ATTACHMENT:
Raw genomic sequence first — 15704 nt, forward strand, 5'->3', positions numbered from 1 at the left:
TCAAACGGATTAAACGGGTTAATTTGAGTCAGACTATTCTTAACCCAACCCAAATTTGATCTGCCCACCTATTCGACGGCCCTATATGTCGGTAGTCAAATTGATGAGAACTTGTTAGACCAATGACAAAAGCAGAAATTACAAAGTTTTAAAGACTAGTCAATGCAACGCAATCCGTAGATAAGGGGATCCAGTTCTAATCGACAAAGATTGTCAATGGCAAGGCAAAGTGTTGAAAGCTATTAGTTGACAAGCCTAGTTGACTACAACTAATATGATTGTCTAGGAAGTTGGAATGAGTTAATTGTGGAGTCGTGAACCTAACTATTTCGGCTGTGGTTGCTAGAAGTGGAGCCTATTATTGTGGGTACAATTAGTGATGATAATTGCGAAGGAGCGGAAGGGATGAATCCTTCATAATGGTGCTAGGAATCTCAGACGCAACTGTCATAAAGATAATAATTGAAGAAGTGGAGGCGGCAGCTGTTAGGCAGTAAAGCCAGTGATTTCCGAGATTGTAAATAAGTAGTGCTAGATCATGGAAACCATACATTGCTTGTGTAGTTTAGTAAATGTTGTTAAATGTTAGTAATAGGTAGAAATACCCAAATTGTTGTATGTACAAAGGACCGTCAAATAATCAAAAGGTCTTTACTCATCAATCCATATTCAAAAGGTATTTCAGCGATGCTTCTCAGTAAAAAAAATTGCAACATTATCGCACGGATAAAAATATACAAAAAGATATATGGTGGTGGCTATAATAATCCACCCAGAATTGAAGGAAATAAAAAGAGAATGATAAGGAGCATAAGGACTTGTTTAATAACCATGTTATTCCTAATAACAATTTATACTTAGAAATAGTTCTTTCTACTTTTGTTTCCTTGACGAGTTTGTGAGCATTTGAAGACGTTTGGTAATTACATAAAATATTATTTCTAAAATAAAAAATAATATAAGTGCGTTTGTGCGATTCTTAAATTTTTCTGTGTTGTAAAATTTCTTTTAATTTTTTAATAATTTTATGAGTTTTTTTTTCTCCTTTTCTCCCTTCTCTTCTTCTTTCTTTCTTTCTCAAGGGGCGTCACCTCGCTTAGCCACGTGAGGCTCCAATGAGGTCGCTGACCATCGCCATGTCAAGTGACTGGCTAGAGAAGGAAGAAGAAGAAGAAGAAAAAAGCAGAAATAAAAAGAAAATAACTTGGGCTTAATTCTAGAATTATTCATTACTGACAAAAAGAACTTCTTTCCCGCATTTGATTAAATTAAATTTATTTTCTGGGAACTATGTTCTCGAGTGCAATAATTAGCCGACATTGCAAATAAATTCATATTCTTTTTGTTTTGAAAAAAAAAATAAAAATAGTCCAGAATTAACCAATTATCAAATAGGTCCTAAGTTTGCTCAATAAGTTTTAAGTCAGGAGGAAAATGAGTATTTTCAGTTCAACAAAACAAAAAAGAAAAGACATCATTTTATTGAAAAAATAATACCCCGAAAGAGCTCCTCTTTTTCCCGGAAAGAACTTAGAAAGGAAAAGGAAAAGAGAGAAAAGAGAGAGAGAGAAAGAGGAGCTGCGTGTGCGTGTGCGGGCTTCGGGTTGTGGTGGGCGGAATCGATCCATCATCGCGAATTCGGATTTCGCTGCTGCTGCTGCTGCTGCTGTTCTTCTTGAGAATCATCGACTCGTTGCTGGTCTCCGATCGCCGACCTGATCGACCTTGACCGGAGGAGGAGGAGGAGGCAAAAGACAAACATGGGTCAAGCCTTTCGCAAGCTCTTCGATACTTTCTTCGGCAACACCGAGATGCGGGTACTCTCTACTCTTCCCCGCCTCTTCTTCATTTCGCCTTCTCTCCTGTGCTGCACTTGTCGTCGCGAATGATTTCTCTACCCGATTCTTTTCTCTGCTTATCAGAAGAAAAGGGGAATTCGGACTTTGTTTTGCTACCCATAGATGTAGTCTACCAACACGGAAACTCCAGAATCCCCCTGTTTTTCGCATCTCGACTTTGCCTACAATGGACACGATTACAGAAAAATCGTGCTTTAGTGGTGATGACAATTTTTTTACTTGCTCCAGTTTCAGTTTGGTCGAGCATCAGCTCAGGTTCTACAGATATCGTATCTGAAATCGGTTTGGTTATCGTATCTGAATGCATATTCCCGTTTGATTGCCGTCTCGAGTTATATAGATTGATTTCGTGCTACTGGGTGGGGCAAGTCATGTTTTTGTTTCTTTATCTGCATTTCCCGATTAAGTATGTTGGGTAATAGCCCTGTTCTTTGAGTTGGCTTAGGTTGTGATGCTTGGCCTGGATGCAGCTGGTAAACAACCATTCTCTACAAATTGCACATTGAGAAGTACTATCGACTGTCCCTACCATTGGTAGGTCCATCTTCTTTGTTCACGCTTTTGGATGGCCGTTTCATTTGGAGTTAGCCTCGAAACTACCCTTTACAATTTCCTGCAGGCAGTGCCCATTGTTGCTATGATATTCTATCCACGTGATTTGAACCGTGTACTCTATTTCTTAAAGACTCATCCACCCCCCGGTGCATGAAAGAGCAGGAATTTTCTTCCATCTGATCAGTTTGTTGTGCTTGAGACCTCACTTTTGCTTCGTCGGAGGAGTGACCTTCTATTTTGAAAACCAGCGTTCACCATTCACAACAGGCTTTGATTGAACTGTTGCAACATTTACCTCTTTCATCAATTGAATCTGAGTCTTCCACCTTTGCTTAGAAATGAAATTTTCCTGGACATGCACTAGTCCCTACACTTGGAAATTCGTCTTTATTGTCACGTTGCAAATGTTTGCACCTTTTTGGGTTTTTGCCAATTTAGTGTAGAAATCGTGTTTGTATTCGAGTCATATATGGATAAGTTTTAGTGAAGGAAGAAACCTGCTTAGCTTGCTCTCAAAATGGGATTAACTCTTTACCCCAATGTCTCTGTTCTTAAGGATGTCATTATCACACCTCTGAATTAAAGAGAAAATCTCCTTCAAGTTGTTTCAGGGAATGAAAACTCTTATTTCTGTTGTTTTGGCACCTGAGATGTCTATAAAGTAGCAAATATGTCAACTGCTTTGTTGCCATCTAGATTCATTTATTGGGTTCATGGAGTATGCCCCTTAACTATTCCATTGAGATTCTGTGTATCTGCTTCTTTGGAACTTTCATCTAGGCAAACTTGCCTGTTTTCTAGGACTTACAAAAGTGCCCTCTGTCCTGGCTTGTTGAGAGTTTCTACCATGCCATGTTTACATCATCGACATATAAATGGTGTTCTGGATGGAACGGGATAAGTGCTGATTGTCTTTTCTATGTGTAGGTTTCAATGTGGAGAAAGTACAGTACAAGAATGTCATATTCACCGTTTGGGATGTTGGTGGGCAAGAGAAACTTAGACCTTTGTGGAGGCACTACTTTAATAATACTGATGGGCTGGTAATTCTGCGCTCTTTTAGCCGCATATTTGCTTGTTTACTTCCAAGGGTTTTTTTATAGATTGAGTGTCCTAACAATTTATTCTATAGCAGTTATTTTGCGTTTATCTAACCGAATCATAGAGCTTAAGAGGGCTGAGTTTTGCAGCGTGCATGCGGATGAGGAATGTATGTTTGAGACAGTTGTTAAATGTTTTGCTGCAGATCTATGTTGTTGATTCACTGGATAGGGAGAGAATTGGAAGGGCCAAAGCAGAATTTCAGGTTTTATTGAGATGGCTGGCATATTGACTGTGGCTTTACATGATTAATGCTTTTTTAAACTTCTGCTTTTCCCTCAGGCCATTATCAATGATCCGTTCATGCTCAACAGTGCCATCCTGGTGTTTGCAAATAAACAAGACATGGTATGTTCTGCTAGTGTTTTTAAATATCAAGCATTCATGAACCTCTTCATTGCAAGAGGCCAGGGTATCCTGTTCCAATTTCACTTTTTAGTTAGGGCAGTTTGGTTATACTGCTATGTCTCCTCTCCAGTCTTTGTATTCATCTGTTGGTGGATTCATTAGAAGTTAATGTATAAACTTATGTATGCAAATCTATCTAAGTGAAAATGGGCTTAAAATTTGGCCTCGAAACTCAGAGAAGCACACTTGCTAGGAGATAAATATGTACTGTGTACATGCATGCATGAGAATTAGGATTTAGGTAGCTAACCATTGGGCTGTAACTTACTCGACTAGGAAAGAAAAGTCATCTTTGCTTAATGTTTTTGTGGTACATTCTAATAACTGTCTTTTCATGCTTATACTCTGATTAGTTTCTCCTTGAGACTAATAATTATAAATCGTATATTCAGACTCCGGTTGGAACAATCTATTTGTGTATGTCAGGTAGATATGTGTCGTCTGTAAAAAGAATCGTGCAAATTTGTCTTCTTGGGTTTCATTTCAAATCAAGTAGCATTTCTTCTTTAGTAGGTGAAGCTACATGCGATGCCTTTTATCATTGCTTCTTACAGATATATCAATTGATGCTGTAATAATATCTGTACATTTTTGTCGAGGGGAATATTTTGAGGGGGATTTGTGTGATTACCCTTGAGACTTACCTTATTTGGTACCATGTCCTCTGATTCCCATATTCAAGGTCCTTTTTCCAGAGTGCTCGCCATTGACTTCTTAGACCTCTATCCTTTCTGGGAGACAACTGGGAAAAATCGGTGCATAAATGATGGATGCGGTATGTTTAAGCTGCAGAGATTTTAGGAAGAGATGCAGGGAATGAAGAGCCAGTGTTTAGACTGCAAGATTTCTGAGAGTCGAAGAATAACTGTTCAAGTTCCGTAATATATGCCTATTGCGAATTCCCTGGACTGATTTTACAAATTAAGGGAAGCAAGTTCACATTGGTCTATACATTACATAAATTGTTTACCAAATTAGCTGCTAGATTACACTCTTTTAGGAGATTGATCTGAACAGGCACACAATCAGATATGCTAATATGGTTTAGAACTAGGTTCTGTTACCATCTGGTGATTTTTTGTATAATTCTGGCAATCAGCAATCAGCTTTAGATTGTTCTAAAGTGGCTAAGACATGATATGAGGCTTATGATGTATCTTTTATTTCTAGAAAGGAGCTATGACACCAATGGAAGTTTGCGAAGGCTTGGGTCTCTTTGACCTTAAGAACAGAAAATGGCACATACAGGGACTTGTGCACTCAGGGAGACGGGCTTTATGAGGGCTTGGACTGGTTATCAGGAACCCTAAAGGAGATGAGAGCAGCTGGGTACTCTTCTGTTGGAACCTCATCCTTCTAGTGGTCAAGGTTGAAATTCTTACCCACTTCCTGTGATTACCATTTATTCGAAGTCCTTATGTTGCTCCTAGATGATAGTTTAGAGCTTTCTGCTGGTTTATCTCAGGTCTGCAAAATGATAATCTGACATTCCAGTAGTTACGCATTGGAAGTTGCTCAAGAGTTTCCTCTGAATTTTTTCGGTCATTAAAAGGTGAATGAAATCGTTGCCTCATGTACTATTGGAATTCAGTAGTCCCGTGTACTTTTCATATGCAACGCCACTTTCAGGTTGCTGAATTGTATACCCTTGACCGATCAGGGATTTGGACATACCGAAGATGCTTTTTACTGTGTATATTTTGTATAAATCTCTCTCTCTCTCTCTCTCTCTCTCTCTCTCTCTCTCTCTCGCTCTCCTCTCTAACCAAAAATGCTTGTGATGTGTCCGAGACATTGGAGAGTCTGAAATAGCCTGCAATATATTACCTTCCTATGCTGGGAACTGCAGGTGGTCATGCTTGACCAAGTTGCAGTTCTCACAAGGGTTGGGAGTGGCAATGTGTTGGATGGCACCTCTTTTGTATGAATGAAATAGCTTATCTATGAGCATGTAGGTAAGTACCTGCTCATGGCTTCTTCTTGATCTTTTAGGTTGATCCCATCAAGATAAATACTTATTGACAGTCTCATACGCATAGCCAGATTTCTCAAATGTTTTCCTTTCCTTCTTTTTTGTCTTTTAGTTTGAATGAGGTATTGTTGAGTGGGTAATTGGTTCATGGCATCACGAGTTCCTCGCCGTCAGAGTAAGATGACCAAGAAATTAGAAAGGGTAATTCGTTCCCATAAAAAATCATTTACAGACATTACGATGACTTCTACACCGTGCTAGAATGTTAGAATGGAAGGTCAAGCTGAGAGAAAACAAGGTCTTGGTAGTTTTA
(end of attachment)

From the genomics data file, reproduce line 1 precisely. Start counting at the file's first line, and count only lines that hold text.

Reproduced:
Raw genomic sequence first — 15704 nt, forward strand, 5'->3', positions numbered from 1 at the left: